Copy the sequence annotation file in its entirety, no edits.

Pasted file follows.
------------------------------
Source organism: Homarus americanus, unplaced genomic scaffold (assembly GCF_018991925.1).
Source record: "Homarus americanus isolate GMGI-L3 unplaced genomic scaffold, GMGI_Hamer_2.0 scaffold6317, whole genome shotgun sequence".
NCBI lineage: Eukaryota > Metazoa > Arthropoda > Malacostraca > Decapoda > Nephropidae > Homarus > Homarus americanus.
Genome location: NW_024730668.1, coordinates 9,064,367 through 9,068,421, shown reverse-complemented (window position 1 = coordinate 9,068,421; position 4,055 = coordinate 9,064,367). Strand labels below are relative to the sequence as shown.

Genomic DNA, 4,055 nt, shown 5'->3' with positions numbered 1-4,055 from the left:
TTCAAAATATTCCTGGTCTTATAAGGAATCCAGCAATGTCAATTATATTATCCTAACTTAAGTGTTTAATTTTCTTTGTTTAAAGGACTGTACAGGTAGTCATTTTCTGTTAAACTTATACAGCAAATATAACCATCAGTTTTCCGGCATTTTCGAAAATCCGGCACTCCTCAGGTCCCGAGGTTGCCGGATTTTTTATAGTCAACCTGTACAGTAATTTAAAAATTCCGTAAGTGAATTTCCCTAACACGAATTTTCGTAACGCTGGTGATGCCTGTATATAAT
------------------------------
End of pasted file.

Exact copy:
Source organism: Homarus americanus, unplaced genomic scaffold (assembly GCF_018991925.1).
Source record: "Homarus americanus isolate GMGI-L3 unplaced genomic scaffold, GMGI_Hamer_2.0 scaffold6317, whole genome shotgun sequence".
NCBI lineage: Eukaryota > Metazoa > Arthropoda > Malacostraca > Decapoda > Nephropidae > Homarus > Homarus americanus.
Genome location: NW_024730668.1, coordinates 9,064,367 through 9,068,421, shown reverse-complemented (window position 1 = coordinate 9,068,421; position 4,055 = coordinate 9,064,367). Strand labels below are relative to the sequence as shown.

Genomic DNA, 4,055 nt, shown 5'->3' with positions numbered 1-4,055 from the left:
TTCAAAATATTCCTGGTCTTATAAGGAATCCAGCAATGTCAATTATATTATCCTAACTTAAGTGTTTAATTTTCTTTGTTTAAAGGACTGTACAGGTAGTCATTTTCTGTTAAACTTATACAGCAAATATAACCATCAGTTTTCCGGCATTTTCGAAAATCCGGCACTCCTCAGGTCCCGAGGTTGCCGGATTTTTTATAGTCAACCTGTACAGTAATTTAAAAATTCCGTAAGTGAATTTCCCTAACACGAATTTTCGTAACGCTGGTGATGCCTGTATATAAT